Quinns: Hello Quintin’s kittens, or my quiddens! Is that a good intro? It’s the worst, isn’t it. Let’s never do that again.
Our big news this week is that Days of Wonder has unveiled the box and artwork for Five Tribes, and you can see it above! We covered this classy collaboration with Bruno Cathala, designer of such unapproachably perfect games as Shadows Over Camelot and Cyclades, back in February. And as you can see above…
(The turn order tokens look like penises. Don’t say that. But what else can you say? It’s the elephant in the room, except it’s a neat row of penises pointing RIGHT AT ME)
…the board is, um… ah…
(DON’T SAY IT, QUINNS. YOU’RE BETTER THAN THAT)
No, I can’t do it. The turn order tokens look like tumescent, nay, BULGING erections.
There, I said it. And now I can’t talk about how much wood you’re going to get from this box, or how one card depicts a basket full of big horns. Let’s just try and get on with our lives.
Perfect! Board Game Geek news has posted a nice, big preview of Aquasphere, Stefan Feld’s upcoming hot release.
Actually, this should calm us all down. It’s hard to imagine a bigger turn-off than experimenting on octopuses in a pressurised undersea facility. Or is it?
You’re in the dissection room. The intern passes you a sanitised plunger. You catch the scent of her perfume over the powerful smell of decaying cephalopod. Your eyes meet. You slip a gloved hand behind her neck, coating it in a thin film of aquatic guts. You kiss.
Where was I? Ah yes. Aquasphere sounds delightfully tricky, if not as thematic as I was hoping. The preview talks about lots of thoughtful stuff to do with claiming credit for research, developing your bathysphere, programming tiny undersea bots and (most importantly for a strategy game) regretting your poor decisions, but nothing I read sounded… wet?
Feld seems incapable of making poor games, but it’s saddening to hear that after announcing such a great theme, the players of Aquasphere could really be anywhere, researching anything.
Now HERE’S a colourful idea. Z-Man Games is releasing The Battle at Kemble’s Cascade at Gen Con this year, which turns 1980s arcade shoot-em-ups into a strategic, turn-based board game. What!
The debut non-family game from Swedish designers Anders and Olle Tyrland, Kemble’s Cascade offers not just a new idea, but a new theme, and Z-Man’s components look out of this world.
It sounds like a generous box, too, with missions, dynamic difficult levels, upgrades, asteroids, black holes, bosses… man. Can you imagine? Forcing your friend into a black hole as you steal the killing blow on a disgusting galactic-terror, only to re-invest your winnings into STILL-CRAZIER LAZERS?
Oh man. I’ve just remembered the lot of us are actually going to Gen Con. Day 1, I’m giving Brendan my NERF rifle and reflective shades and telling him he can only come back when he’s “acquired” a copy.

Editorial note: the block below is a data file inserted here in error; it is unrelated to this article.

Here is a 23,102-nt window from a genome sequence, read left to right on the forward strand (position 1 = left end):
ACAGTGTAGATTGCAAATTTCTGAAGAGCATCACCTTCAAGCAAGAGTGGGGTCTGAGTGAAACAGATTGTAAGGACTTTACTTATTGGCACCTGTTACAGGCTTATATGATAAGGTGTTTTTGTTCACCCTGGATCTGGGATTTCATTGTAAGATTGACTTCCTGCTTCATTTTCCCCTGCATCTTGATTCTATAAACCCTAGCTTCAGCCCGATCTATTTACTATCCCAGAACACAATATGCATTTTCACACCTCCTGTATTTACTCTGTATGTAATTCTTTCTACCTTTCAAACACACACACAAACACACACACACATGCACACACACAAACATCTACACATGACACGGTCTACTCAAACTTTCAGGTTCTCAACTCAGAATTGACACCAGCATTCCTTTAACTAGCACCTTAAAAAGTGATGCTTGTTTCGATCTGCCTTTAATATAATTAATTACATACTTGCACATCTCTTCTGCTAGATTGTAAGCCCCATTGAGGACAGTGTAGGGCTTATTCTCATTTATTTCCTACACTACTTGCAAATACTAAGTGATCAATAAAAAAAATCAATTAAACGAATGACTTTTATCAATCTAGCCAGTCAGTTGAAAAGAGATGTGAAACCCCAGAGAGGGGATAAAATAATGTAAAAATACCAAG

Ooh, here’s more fun in space! Remember our Space Cadets: Dice Duel review? It’s the game where two teams of player panickedly fly ships at one another in real time using (a) dice and (b) shouts.
Remember how we said it was getting an expansion where a player can take off in a tiny fighter craft, powered by their own dice? Pre-orders have just this second been opened at 30% off suggested retail price.
I knew the Die Fighter expansion was shippingwith a load of experimental tech cards to embiggen the base game, if you’re a pro. What I didn’t realise is that it also includes a mode where two fighters attack a team of players piloting one of the base game’s capital ships. And that put me onto an even cooler idea. Now, when I’m done teaching the game to friends, I can warm them up by letting them fight a single fighter carrying their flight instructor.
Man. Doing this job, it’s easy to get lost in a sea of victory points and perfect designs. Sometimes it’s nice to just have fun, you know? Space Cadets designer Geoff Engelstein is very good at fun. Here’s our interview with him, in case you missed it.
Speaking of stuff we’ve played and loved going on to evolve (and make our past reviews irrelevant but THAT’S FINE), the kickstarter for Escape: Zombie City has launched and is positively throbbing with money! It’s sounds similar enough to SU&SD favourite Escape: The Curse of the Temple that nobody needs both, but if you thought Curse of the Temple looked a bit dry and love you some zombie flavour, this could be your boy.
You’re also wrong, though. As Brendan will testify, nothing is more exciting than searching for a way out from a dusty basement.
AND FINALLY! We have this fantastic Grantland article titled The Board Game of the Alpha Nerds, which covers the writer’s experience participating in the American Diplomacy Championships. As in, Diplomacy, the famously cutthroat 1959 board game that takes some six hours to play.
I won’t spoil anything, but it’s a lovely little slice of life. Key quote:
“You want some?!” he yelled, loud enough to wake the entire dorm. “You don’t know me! Bring it. BRING. IT.” As he stormed out of the room, Buffalo shouted, “I’ll play all night. I don’t give a damn.” Nolen and I looked at the older, affable Stegeman, she with irritation, me with fear. This was no longer fun. It was just tense and weird.
Absolutely worth a read, or at least a bookmark for your commute home. It stops just short of confronting an intriguing question with Diplomacy, which whether an allied win should be considered as worthwhile as a solo win, and if it is, then why should the players fight at all?
Honestly, my gut feeling is that in all we’ve learned about game design in the last 54 years, Diplomacy is due an update. Something like how Risk: Legacy made Risk playable. I’m not saying Diplomacy should be made quicker, or “more fun”. But I’d like to see new iteration where more than 10% of people want to play it again after their first match.